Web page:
Most butterflies have an English name and all have a Latin one, their scientific label which is derived from the “Binomial” system which was first used by Carl Linnaeus (Properly written Carl Von Linne) in 1753, in his book Species Plantarum. This was the starting point for scientific nomenclature for botanists, and the same happened for zoologists when Linnaeus published the tenth edition of Systema Naturae in 1758. What made him unique amongst scientists of his time was that he was a very systematic worker being very through and orderly. Can you imagine the mess we would be in today if Linnaeus had tried to impose a naming system on over a million different animal species without it being rigorous and methodical?
The Latin name has at least two parts and may well have extra names tacked on the end. Sometimes they translate into meaningful phrase especially those named back in Linnaeus’s time. For instance, the Small Blue is well known scientifically as Cupido minimus, which translates as “little Cupid”. This is because it is a beautiful little insect, deserving of such a name this is typical of the period when scientists liked to put a little romance into their work in this case it was described for science in 1775 by Fuessly.
When the species in question has various subspecies an addition is made to the name, for instance when the English form of the Old world Swallowtail, Latin name Papilio machaon, is considered, it has the word britannicus added, so it becomes Papilio machaon Britannicus. Notice also that the first letter of the Latin name is spelled with a capital. This is the generic name, whereas the first letter of the second the specific name and any others are lower case.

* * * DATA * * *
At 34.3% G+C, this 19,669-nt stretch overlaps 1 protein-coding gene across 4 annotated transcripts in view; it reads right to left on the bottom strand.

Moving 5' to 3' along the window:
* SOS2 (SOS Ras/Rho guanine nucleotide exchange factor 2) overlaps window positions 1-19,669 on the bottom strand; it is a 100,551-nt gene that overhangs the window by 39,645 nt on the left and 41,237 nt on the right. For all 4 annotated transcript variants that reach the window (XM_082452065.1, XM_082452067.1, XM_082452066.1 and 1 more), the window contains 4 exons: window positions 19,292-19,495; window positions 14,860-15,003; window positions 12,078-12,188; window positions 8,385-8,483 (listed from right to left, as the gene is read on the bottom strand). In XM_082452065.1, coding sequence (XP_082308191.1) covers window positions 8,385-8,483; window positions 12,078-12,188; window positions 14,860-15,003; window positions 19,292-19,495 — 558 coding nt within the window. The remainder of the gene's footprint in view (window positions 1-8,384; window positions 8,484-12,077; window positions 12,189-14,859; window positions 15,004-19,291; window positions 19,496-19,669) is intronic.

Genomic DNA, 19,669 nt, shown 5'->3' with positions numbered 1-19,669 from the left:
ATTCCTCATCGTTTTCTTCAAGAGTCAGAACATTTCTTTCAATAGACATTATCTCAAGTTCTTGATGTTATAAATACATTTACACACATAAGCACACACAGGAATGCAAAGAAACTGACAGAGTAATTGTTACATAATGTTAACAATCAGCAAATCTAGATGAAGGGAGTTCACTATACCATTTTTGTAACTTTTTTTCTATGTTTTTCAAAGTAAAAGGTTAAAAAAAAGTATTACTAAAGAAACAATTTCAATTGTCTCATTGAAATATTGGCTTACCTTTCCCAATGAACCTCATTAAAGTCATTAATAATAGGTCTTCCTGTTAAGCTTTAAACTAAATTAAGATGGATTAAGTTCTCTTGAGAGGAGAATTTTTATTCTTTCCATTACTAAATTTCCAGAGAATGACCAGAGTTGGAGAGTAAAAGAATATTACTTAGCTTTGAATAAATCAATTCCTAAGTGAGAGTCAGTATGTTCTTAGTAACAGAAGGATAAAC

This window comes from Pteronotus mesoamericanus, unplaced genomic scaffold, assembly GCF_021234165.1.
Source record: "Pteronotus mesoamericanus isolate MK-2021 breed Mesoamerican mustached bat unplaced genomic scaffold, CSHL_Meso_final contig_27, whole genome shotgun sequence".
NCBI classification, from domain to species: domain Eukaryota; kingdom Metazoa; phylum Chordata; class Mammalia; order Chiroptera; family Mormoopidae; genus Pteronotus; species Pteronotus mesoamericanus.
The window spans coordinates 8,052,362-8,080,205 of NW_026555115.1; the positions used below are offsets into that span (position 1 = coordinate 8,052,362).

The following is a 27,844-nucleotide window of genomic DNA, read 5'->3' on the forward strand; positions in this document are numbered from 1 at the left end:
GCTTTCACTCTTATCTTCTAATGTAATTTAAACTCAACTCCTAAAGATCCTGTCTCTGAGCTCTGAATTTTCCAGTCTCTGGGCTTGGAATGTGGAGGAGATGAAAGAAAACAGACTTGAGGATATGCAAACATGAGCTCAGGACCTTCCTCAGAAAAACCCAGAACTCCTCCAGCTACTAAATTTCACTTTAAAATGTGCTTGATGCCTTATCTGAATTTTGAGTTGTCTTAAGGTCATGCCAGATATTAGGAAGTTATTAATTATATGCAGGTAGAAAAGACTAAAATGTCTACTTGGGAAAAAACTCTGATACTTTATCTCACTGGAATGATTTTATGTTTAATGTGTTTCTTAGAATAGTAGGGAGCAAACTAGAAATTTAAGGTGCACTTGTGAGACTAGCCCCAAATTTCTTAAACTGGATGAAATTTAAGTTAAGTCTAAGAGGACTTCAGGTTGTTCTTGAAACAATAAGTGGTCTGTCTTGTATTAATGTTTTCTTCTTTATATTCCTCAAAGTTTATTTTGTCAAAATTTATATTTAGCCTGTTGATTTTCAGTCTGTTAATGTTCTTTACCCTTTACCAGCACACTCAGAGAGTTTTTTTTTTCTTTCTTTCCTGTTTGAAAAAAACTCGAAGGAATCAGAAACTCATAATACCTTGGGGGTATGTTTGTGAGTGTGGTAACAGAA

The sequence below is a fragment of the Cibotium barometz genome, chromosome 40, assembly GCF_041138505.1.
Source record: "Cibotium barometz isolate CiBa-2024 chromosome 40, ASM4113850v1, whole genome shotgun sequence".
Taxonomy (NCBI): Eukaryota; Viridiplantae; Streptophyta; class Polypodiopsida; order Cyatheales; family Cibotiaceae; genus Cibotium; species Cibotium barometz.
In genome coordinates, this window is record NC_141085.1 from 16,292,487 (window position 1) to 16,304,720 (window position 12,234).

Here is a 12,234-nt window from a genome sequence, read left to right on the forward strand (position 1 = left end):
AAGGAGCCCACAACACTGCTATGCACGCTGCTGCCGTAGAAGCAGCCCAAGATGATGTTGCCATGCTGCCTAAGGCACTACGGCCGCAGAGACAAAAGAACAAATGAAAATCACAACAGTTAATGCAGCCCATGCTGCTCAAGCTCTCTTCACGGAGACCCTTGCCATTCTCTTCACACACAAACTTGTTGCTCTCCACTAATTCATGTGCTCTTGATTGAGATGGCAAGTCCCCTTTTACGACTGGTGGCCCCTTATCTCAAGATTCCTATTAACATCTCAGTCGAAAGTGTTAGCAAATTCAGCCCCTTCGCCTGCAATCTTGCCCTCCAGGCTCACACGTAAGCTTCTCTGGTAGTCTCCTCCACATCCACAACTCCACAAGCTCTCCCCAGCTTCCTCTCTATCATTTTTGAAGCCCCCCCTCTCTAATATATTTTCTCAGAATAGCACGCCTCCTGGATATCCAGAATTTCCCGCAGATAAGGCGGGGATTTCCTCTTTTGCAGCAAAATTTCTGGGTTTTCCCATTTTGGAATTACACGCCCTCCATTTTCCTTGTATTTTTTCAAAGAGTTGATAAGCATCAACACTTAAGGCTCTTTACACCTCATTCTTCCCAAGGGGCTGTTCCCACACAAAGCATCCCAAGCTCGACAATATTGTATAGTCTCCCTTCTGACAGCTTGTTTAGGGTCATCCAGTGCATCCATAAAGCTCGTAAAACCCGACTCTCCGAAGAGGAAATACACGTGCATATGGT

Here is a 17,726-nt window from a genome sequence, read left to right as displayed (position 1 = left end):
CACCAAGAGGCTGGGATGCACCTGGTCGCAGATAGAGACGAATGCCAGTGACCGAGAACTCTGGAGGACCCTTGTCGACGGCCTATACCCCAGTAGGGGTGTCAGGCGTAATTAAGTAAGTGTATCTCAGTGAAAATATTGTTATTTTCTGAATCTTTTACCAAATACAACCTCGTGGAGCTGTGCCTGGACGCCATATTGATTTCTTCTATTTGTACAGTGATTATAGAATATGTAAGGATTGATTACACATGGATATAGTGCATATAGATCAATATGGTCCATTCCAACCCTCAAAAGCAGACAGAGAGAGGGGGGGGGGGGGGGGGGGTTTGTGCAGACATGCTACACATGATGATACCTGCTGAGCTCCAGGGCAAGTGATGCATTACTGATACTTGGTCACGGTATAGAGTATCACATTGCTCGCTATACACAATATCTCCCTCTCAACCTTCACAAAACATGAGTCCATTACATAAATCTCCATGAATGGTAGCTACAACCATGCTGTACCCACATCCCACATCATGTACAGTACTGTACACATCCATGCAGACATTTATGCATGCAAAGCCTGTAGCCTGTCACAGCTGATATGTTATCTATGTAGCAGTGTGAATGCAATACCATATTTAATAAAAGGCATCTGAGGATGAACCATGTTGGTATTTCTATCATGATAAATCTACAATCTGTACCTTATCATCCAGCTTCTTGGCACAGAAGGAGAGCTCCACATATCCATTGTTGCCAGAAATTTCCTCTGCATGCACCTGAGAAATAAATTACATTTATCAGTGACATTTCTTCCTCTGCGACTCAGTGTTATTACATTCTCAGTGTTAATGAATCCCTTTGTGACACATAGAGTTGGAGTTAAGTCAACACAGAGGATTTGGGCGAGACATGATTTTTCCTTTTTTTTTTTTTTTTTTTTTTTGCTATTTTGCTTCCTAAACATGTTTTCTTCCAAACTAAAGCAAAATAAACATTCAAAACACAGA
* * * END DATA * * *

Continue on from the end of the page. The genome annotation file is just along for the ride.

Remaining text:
You will often also see a name and possibly a date at the end of the Latin name such as “Linnaeus, 1758” this is the Descriptor the person who first described the species for science, and the date is when this information was first published. However, if the name and date are placed in parentheses, it means that the species has been moved from genus where it was first placed into another one. This may all sound a bit complicated, but it’s scientific convention it also helps to clarify the situation if someone else mistakenly uses the same Latin name for a different species.
One of the many confusing aspects of naming any plant or animal is that as we discover more and more about which species are related to which, we have to reclassify them that is, we have to take them out of the place where we formerly thought they belonged in the “giant family tree of life,” and put them in what we hope is the right place. This means that we have to change their Latin name. To make matters even more confusing a single species may have many different common names, even in the same country. For instance the Peacock butterfly formerly had the scientific name Vanessa io. This then became Nymphalis io, and then Inachis io. But the Peacock butterfly or Europe is a very different species from that called the Peacock in the United States.